‘Structural error … permeated the entire disciplinary process’
California State University-Chico did not give a graduate student a chance to defend himself in the course of a lengthy Title IX proceeding, a state judge ruled, overturning his expulsion.
“John Doe” was barely alerted to the evidence against him before he was found responsible for sexually assaulting an undergraduate female, Los Angeles Superior Court Judge James Chalfant said.
Not only did the public university use the wrong policy on sexual misconduct to judge Doe’s conduct, but it made a cavalcade of factual and procedural errors throughout the proceeding, dragging it out for more than a year.
While some of these mistakes did not show “lack of good faith” on the part of Chico State, Chalfant agreed with Doe that “structural error … permeated the entire disciplinary process.”
Chico State will get another chance to prosecute and punish Doe because Chalfant rejected his claim that the investigation’s findings are “not supported by substantial evidence.”
Among the evidence the university considered and Chalfant upheld: hearsay about a recording that “Jane Roe” allegedly made without Doe’s knowledge but deleted before the proceeding.
As the school reviews Doe’s case, Chico State “will have the opportunity to correct any procedural problems as the underlying disciplinary case starts up again,” Sean Murphy, media relations coordinator, told The College Fix in a phone interview Tuesday.
He said that Doe “is in fact being given an additional opportunity to respond to the allegations and the evidence. And any response will be carefully considered before a decision is reached.”
Wrong policy, wrong deadline
The ruling points to several errors by Chico State, some of which needlessly extended the proceeding.
Title IX investigator Michael Polsan incorrectly used the revised version of the school’s policy on sexual misconduct, known as Executive Order 1097, which took effect months after Doe’s alleged rape of Roe.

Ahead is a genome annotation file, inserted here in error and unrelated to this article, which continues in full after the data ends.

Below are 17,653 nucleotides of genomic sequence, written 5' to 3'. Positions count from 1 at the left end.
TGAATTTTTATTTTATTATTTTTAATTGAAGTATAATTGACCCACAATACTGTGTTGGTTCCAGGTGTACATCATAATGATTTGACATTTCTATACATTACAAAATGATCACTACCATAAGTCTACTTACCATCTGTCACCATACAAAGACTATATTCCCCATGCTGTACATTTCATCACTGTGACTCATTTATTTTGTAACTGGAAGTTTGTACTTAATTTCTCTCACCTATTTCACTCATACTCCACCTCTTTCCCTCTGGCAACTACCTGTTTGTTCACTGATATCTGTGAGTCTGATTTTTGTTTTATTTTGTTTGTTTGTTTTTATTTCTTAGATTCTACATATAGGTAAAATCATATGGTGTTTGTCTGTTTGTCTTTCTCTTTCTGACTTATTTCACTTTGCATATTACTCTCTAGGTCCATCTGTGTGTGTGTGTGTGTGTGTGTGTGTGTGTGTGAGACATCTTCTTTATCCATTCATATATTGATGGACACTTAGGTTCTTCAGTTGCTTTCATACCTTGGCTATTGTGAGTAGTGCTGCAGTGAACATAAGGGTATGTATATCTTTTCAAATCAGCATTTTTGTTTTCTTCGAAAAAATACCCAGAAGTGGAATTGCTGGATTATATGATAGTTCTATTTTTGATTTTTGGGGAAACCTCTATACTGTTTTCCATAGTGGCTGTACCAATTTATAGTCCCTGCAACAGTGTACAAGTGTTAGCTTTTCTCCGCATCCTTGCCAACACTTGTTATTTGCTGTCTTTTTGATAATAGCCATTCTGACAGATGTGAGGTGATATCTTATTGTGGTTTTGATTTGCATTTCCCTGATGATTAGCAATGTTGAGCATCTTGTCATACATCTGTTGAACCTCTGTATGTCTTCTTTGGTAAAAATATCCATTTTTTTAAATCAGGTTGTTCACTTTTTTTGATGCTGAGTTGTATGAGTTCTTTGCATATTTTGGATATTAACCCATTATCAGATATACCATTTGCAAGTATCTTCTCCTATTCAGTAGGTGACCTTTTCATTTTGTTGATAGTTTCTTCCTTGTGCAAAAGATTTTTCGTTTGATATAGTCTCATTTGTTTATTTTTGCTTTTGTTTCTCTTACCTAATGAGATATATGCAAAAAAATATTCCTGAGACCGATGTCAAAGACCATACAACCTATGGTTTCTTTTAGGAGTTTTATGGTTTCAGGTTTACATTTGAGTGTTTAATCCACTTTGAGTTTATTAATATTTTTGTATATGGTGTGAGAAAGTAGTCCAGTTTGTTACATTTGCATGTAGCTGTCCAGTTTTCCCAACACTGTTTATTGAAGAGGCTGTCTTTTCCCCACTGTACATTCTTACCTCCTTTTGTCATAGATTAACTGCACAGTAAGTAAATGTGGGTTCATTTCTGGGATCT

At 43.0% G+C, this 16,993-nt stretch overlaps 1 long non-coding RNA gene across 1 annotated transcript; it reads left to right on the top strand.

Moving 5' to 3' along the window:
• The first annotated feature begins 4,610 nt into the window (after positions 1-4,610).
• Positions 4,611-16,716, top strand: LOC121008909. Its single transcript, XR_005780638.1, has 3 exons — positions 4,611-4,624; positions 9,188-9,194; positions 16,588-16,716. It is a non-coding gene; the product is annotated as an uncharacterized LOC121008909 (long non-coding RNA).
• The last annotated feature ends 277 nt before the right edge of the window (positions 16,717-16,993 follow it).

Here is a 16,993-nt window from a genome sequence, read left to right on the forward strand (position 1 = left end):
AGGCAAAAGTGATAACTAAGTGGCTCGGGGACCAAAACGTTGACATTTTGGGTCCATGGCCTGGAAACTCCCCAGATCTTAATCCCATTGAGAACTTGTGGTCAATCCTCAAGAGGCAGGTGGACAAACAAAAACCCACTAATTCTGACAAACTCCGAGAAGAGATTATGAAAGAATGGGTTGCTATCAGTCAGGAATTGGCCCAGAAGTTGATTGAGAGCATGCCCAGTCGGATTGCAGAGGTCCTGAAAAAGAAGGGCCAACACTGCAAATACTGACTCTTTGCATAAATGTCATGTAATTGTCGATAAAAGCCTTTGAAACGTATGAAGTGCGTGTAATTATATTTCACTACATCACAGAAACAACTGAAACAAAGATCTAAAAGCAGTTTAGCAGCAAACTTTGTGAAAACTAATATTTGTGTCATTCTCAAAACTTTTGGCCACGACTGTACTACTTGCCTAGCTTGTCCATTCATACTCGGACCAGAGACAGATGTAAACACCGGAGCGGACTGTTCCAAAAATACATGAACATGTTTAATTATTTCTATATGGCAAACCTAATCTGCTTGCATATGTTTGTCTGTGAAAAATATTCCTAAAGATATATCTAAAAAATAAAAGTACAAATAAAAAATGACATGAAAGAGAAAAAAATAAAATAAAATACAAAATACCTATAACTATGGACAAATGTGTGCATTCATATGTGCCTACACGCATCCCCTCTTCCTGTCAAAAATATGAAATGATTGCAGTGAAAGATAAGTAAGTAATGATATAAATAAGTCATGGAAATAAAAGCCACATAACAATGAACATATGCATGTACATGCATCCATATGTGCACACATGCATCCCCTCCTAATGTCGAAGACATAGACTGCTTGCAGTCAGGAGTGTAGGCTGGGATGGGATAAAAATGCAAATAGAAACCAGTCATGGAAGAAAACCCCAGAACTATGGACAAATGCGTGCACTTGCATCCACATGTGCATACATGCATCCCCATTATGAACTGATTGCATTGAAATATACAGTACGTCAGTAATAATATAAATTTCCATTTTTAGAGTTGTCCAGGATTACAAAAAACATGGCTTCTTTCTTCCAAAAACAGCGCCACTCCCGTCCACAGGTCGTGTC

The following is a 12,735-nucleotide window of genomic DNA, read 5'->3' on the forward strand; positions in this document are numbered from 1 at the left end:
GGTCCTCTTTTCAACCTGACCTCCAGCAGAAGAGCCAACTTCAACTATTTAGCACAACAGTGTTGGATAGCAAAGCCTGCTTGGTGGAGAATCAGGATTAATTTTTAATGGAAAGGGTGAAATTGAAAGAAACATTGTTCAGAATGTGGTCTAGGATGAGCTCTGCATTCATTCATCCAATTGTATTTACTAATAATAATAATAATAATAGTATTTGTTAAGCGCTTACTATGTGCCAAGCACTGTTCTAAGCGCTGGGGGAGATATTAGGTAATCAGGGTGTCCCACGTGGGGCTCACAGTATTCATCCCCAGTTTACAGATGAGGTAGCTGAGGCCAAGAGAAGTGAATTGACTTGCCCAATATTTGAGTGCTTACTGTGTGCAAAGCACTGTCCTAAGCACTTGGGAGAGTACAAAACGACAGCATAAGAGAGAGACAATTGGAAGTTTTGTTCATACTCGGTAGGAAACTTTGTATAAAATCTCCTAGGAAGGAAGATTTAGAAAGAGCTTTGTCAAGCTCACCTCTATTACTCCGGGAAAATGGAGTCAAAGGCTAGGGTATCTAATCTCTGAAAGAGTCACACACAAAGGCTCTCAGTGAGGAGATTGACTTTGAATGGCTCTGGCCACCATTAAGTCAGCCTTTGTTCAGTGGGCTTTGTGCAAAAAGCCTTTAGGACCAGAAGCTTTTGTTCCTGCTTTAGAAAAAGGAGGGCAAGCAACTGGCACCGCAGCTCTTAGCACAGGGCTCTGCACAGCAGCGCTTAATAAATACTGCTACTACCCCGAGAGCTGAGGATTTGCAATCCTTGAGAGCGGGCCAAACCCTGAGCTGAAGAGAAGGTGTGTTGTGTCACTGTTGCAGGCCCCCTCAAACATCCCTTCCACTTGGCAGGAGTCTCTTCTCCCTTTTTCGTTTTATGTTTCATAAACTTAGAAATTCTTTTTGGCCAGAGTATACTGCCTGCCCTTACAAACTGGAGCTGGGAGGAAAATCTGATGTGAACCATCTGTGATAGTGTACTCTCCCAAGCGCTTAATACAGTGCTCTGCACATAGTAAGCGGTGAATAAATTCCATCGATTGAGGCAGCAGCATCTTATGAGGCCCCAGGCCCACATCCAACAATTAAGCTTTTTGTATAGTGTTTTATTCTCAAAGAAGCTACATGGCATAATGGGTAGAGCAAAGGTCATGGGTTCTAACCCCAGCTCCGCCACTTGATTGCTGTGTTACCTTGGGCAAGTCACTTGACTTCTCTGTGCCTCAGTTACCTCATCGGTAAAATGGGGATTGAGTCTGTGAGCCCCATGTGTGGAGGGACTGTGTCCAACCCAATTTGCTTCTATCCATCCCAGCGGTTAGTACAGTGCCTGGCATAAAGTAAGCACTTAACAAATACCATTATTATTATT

Chancellor Timothy White’s attorney rejected Doe’s “timely” appeal of the sexual-misconduct finding against him based on the date White received the appeal, not the date it was sent. Because of this error, Doe was not allowed to challenge the findings against him.
Tahj Gomes (left), who served as hearing officer for the sanctions portion of the proceeding, incorrectly claimed Doe would take another year and a half to complete his master’s degree, and it was “within the realm of possibility, and perhaps probability” that he would run into Doe on campus.
In fact, Doe repeatedly told Gomes “he only needed three online units to graduate and would not be on campus” except for two days of exit exams. “Gomes had apparently confused Doe’s case with another student assisted by Doe’s student advisor,” Judge Chalfant said.
Gomes ignored the two-year suspension that Doe had challenged and issued an expulsion instead, citing in part his mistaken view of Doe’s remaining education. President Paul Zingg upheld it. Doe still had appeals remaining when he was expelled, yet another mistake by Chico State.
By the time Chico State acknowledged its errors and had run a new investigation – and again found Doe responsible for sexual intercourse and oral sex with an incapacitated Roe – he had “already served a de facto one-year suspension,” Judge Chalfant summarized.
The dragged-out proceeding prevented Doe, who was an athletic trainer at the time of the alleged rape, from accepting “numerous job offers from prominent sports teams” contingent on him receiving his degree, he claimed.